You can also use the -a switch of the defrag.exe utility that ships with Windows to analyze a drive and get basic metrics as to whether the drive should be defragmented or not. However, if you have a lot of machines then running defrag.exe on all of them manually can be tedious, especially since you would need to do that on a regular basis (e.g. monthly). Fortunately, you can use EventSentry‘s application scheduler feature to automate this task in three simple steps (in this example we will focus only on the system drive). Since the application scheduler logs output from any command-line utility you run to the event log, we can actually get an email when Windows thinks that a drive is fragmented.
- Create an embedded script (e.g. DefragCheck.cmd) that runs “defrag.exe %Systemdrive% -a -v“
- Create a system health package and add a new application scheduler object to it – making sure that both check boxes in regards to error levels are checked. Pick the embedded script @DefragCheck.cmd and schedule it to run. Everytime defrag.exe is executed, EventSentry will log an event to the event log with the output of defrag.exe.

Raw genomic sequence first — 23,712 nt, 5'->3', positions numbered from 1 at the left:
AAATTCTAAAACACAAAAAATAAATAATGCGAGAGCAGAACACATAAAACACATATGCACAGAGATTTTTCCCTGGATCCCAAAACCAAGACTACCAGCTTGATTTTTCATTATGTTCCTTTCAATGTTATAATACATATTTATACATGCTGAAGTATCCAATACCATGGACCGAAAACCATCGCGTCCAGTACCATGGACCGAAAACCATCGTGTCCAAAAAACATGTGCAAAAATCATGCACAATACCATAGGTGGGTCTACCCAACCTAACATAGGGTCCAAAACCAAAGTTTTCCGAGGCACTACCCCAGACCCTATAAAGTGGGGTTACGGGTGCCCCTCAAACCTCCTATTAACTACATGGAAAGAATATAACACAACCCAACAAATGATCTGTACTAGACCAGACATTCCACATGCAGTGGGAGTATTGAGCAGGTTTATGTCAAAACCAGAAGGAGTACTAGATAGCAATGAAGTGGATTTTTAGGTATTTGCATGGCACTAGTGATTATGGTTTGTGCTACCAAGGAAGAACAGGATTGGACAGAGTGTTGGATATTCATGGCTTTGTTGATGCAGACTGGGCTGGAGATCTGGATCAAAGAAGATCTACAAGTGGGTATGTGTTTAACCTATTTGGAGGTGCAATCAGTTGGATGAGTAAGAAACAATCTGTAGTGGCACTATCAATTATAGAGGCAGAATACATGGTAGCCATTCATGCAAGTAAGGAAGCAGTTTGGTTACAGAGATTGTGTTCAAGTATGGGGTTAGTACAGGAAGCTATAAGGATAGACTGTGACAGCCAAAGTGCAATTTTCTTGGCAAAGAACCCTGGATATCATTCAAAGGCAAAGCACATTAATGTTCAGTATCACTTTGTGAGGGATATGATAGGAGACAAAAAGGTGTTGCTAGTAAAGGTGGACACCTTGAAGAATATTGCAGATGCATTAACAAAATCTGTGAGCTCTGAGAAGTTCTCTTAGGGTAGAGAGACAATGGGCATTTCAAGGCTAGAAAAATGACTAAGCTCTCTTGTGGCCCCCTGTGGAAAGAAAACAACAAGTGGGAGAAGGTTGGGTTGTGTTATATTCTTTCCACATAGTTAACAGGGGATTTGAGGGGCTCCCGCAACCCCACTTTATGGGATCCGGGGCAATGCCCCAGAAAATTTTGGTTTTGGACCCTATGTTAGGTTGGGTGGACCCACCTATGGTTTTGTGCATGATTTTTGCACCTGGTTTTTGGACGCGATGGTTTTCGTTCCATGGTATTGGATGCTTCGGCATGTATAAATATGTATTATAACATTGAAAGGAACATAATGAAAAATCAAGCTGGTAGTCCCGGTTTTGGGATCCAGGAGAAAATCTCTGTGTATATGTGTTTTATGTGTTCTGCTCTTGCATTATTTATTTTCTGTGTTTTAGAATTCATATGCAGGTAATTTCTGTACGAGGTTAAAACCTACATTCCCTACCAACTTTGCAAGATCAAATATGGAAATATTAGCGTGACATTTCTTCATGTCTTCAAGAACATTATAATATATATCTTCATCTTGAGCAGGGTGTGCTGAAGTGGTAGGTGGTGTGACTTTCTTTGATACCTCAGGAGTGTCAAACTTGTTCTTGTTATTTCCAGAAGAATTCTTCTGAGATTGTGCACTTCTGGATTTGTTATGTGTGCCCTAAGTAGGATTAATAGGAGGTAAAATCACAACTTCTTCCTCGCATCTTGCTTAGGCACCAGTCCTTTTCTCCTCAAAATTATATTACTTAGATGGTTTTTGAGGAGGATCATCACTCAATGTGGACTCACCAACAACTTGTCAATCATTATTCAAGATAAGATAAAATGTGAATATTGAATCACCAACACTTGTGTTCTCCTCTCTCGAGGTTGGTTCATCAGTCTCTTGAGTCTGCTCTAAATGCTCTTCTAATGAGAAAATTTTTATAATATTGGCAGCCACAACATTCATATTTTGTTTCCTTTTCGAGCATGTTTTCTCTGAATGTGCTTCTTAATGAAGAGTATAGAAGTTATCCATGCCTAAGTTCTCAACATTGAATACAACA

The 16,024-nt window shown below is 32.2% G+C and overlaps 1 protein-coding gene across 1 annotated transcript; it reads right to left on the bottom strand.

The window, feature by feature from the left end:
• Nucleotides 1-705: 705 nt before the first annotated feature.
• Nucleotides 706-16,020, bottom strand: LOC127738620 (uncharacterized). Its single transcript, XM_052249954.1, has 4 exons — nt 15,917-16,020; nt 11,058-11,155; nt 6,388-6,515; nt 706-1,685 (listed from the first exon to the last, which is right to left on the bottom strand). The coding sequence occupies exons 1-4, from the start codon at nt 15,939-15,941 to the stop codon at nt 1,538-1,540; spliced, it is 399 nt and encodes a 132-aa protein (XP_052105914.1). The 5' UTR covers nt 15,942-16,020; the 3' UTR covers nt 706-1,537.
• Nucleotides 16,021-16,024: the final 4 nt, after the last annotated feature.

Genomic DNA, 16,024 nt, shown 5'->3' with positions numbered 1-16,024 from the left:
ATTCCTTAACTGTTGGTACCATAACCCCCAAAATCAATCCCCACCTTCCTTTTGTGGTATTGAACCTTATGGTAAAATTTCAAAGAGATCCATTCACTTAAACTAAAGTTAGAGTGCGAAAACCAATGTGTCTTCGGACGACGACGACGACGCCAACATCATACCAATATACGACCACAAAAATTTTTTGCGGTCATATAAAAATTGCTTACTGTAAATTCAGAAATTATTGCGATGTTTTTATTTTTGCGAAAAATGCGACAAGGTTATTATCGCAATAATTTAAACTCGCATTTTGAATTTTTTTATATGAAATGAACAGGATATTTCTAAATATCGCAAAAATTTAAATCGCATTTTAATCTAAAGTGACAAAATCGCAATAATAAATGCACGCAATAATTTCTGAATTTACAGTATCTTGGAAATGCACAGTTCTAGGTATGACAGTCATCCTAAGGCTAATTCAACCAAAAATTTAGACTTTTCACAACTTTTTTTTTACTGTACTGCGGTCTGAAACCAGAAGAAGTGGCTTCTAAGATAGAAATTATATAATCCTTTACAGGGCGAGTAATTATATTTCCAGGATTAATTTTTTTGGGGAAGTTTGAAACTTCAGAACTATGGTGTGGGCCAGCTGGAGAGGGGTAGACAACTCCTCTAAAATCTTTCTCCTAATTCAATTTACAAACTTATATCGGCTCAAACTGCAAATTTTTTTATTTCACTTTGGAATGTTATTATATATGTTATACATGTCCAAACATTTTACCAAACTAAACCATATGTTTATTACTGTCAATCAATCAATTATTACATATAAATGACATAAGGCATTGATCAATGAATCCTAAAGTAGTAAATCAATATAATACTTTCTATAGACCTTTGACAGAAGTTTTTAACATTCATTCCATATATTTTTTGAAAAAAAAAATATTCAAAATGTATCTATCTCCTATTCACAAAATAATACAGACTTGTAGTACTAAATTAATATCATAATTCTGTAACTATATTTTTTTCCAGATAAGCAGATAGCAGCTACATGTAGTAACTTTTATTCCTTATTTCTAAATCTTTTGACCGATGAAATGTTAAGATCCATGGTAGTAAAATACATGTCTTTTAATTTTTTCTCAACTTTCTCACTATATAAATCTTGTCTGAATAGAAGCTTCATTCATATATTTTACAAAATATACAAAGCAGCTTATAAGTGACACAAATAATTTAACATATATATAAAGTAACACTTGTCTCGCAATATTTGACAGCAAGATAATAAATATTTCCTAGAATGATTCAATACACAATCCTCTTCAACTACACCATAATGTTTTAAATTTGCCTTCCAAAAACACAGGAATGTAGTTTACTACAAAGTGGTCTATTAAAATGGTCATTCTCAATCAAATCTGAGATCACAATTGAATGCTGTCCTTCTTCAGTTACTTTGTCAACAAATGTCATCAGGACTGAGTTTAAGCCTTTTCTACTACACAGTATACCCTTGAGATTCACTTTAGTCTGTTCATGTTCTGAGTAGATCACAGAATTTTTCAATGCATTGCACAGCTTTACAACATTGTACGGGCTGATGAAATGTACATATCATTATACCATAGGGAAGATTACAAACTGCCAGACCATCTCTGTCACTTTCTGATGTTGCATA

- Create a new event log package and add a filter that matches the events generated (Log=Application, Source=EventSentry, EventID=10200) and additionally looks for the string *You should defragment this volume*.
Voila – now you will get an email every time defrag.exe determines that a drive is fragmented – and only if it’s fragmented.
Defrag.exe is of course only one of the many utilities out there that can determine fragmentation, and you will likely get different results from different utilities. For example, it’s very likely that defrag.exe tells you that a drive is not fragmented, when a different software (e.g. PerfectDisk) will tell you otherwise.
One scenario where you definitely do NOT want to use defragmentation software is on SSD drives, as they usually don’t suffer from the same random access delays and defragging will reduce the lifespan of the drive.